Suffering, shame, and silence: the stigma of HIV/AIDS

J Assoc Nurses AIDS Care. 2005 Jan-Feb;16(1):13-20. doi: 10.1016/j.jana.2004.11.002.


HIV/AIDS, especially in the context of poverty, results in considerable suffering. The issues surrounding prevention, transmission, and mitigation are complex, but one very important concept sustaining the epidemic is stigma. This article examines the meaning of stigma in the literature and through the experience of people living in a high-prevalence area. An ethnographic study in rural Zimbabwe, where approximately one third of adults are infected, revealed how stigma, suffering, shame, and silence are mutually supporting concepts that challenge health promotion efforts. For a reduction in HIV/AIDS morbidity and mortality rates, there is a need to understand and act on contextual issues such as stigma with increased political and social commitment at local, national, and international levels. Nurses and other health care professionals need to be involved to ensure public policy and local interventions are aimed at enhancing supportive environments and reducing suffering.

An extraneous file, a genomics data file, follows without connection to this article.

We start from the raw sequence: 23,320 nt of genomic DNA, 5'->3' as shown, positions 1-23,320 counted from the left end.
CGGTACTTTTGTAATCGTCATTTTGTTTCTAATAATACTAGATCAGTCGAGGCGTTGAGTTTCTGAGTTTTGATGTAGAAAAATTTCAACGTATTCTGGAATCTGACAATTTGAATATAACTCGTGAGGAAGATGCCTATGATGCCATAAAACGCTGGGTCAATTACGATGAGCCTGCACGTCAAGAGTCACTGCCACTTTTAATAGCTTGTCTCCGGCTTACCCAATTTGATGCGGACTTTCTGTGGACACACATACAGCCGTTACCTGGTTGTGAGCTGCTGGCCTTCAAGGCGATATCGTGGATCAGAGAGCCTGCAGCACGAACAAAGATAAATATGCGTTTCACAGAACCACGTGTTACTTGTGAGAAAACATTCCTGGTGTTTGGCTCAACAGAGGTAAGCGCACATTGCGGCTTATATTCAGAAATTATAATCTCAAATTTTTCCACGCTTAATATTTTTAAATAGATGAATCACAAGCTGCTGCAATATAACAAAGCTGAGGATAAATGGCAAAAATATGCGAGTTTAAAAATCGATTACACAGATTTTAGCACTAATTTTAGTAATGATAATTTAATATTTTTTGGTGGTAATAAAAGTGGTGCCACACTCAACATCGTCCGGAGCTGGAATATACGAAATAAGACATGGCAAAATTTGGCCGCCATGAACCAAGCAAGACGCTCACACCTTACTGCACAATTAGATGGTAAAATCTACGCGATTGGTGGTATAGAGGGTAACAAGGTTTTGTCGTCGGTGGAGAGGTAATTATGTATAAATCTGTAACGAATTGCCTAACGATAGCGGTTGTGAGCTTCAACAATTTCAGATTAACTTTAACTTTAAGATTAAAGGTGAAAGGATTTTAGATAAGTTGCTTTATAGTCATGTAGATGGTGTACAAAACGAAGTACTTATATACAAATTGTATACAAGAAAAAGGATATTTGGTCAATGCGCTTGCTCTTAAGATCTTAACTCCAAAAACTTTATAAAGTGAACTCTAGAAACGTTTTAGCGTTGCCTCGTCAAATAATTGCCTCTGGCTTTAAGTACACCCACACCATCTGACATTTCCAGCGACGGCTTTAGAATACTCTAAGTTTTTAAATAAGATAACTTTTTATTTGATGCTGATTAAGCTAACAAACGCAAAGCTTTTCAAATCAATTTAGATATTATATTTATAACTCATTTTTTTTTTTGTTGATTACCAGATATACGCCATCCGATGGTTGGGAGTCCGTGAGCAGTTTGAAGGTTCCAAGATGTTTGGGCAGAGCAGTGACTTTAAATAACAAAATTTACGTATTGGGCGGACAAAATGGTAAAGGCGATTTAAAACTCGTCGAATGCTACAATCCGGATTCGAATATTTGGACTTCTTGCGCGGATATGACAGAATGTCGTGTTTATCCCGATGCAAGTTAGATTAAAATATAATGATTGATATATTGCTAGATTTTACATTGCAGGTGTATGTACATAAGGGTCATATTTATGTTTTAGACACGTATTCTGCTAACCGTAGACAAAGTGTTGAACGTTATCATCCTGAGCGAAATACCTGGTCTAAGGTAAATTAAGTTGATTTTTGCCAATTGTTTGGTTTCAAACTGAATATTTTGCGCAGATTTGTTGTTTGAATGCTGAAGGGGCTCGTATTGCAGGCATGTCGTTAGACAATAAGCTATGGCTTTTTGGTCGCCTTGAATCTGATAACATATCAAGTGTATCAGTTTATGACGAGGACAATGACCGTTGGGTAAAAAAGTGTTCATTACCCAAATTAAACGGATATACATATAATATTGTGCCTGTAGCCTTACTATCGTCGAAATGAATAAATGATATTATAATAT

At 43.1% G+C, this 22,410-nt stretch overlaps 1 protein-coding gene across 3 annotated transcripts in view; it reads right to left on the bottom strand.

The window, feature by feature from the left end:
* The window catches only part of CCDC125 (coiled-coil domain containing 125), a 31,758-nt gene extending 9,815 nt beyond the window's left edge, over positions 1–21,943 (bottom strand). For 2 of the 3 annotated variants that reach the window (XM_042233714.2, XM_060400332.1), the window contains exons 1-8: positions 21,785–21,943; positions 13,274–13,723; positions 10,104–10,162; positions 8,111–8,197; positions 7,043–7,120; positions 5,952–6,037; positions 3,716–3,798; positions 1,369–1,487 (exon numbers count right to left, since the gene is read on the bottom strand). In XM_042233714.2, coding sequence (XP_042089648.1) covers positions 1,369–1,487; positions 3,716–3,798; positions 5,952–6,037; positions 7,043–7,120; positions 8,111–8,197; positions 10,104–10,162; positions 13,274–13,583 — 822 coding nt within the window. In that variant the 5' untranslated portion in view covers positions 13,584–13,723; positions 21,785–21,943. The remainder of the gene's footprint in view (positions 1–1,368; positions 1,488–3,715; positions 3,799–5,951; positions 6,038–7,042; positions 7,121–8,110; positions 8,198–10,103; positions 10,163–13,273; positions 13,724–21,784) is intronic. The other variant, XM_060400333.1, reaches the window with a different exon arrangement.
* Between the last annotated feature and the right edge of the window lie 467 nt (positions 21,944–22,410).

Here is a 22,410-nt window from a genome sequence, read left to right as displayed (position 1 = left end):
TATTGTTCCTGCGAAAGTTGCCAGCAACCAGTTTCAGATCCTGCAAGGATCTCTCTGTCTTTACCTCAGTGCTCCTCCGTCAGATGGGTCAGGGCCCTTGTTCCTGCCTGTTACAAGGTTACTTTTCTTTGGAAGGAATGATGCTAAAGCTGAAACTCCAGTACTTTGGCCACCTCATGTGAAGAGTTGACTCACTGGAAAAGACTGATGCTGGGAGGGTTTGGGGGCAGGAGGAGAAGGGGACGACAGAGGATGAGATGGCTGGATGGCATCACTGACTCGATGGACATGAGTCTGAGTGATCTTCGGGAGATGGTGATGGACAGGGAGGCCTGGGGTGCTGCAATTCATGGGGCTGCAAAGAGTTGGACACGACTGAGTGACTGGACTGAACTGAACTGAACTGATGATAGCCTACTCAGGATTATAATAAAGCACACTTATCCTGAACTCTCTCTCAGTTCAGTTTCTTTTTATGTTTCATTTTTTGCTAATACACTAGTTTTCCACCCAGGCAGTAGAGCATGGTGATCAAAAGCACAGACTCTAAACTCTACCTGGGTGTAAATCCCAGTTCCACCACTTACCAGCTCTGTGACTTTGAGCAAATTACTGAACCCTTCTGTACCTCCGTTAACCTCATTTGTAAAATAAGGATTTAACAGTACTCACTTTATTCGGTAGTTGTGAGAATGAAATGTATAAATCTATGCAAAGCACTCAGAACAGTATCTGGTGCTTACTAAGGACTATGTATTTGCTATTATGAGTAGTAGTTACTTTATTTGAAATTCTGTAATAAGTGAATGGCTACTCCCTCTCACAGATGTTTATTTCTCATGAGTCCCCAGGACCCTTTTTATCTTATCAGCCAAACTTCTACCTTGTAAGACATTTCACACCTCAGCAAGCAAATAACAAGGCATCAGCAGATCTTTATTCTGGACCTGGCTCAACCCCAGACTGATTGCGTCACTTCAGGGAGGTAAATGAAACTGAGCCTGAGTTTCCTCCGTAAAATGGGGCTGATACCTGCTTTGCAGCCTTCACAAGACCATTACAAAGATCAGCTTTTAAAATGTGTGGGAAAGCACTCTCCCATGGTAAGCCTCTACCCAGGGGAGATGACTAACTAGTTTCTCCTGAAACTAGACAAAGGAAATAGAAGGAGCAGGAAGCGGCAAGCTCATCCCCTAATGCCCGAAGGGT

MeSH terms

  • Adaptation, Psychological
  • Adult
  • Aged
  • Anthropology, Cultural
  • Attitude to Health / ethnology*
  • Communication
  • Denial, Psychological
  • Female
  • HIV Infections / ethnology*
  • HIV Seroprevalence
  • Health Promotion
  • Humans
  • Male
  • Middle Aged
  • Nurse's Role
  • Nursing Methodology Research
  • Poverty / ethnology
  • Prejudice
  • Quality of Life
  • Rural Health
  • Shame*
  • Social Isolation
  • Stereotyping*
  • Stress, Psychological / ethnology*
  • Truth Disclosure
  • Zimbabwe / epidemiology